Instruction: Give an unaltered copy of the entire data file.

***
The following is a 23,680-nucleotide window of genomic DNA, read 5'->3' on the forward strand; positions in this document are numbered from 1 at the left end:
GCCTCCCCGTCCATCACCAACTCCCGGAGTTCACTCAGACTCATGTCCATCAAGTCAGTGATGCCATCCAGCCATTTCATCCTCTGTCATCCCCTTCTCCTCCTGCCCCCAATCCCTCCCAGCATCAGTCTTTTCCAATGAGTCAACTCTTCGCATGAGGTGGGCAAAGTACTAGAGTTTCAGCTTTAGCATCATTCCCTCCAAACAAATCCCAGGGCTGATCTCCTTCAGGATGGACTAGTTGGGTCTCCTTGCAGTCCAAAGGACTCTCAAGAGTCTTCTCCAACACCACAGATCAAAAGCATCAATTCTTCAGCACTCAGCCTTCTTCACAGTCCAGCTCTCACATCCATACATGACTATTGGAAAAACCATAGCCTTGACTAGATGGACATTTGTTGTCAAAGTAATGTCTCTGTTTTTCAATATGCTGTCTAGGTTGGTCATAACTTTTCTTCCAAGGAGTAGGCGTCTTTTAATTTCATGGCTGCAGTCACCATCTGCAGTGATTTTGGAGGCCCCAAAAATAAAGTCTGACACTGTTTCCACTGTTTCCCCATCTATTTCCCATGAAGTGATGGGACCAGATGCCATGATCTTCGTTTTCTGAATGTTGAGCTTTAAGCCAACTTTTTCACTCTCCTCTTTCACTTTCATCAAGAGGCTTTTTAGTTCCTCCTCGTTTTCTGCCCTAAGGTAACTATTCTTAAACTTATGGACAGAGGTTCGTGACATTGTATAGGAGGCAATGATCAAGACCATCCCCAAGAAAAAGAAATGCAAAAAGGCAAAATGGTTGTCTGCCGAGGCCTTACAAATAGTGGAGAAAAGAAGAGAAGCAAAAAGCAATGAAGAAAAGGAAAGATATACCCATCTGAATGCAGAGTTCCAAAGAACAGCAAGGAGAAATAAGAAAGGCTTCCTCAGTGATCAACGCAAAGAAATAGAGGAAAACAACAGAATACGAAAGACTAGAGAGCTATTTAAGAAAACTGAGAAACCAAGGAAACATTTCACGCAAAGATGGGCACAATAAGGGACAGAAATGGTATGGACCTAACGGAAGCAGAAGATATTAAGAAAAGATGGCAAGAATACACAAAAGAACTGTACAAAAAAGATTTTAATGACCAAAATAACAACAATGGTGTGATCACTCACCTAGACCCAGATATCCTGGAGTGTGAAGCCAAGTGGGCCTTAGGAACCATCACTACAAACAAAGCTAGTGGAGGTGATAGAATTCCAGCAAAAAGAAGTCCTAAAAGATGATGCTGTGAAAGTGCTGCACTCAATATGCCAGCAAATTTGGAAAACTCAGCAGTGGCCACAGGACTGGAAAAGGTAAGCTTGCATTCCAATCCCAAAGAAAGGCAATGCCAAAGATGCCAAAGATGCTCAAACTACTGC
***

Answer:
The following is a 23,680-nucleotide window of genomic DNA, read 5'->3' on the forward strand; positions in this document are numbered from 1 at the left end:
GCCTCCCCGTCCATCACCAACTCCCGGAGTTCACTCAGACTCATGTCCATCAAGTCAGTGATGCCATCCAGCCATTTCATCCTCTGTCATCCCCTTCTCCTCCTGCCCCCAATCCCTCCCAGCATCAGTCTTTTCCAATGAGTCAACTCTTCGCATGAGGTGGGCAAAGTACTAGAGTTTCAGCTTTAGCATCATTCCCTCCAAACAAATCCCAGGGCTGATCTCCTTCAGGATGGACTAGTTGGGTCTCCTTGCAGTCCAAAGGACTCTCAAGAGTCTTCTCCAACACCACAGATCAAAAGCATCAATTCTTCAGCACTCAGCCTTCTTCACAGTCCAGCTCTCACATCCATACATGACTATTGGAAAAACCATAGCCTTGACTAGATGGACATTTGTTGTCAAAGTAATGTCTCTGTTTTTCAATATGCTGTCTAGGTTGGTCATAACTTTTCTTCCAAGGAGTAGGCGTCTTTTAATTTCATGGCTGCAGTCACCATCTGCAGTGATTTTGGAGGCCCCAAAAATAAAGTCTGACACTGTTTCCACTGTTTCCCCATCTATTTCCCATGAAGTGATGGGACCAGATGCCATGATCTTCGTTTTCTGAATGTTGAGCTTTAAGCCAACTTTTTCACTCTCCTCTTTCACTTTCATCAAGAGGCTTTTTAGTTCCTCCTCGTTTTCTGCCCTAAGGTAACTATTCTTAAACTTATGGACAGAGGTTCGTGACATTGTATAGGAGGCAATGATCAAGACCATCCCCAAGAAAAAGAAATGCAAAAAGGCAAAATGGTTGTCTGCCGAGGCCTTACAAATAGTGGAGAAAAGAAGAGAAGCAAAAAGCAATGAAGAAAAGGAAAGATATACCCATCTGAATGCAGAGTTCCAAAGAACAGCAAGGAGAAATAAGAAAGGCTTCCTCAGTGATCAACGCAAAGAAATAGAGGAAAACAACAGAATACGAAAGACTAGAGAGCTATTTAAGAAAACTGAGAAACCAAGGAAACATTTCACGCAAAGATGGGCACAATAAGGGACAGAAATGGTATGGACCTAACGGAAGCAGAAGATATTAAGAAAAGATGGCAAGAATACACAAAAGAACTGTACAAAAAAGATTTTAATGACCAAAATAACAACAATGGTGTGATCACTCACCTAGACCCAGATATCCTGGAGTGTGAAGCCAAGTGGGCCTTAGGAACCATCACTACAAACAAAGCTAGTGGAGGTGATAGAATTCCAGCAAAAAGAAGTCCTAAAAGATGATGCTGTGAAAGTGCTGCACTCAATATGCCAGCAAATTTGGAAAACTCAGCAGTGGCCACAGGACTGGAAAAGGTAAGCTTGCATTCCAATCCCAAAGAAAGGCAATGCCAAAGATGCCAAAGATGCTCAAACTACTGC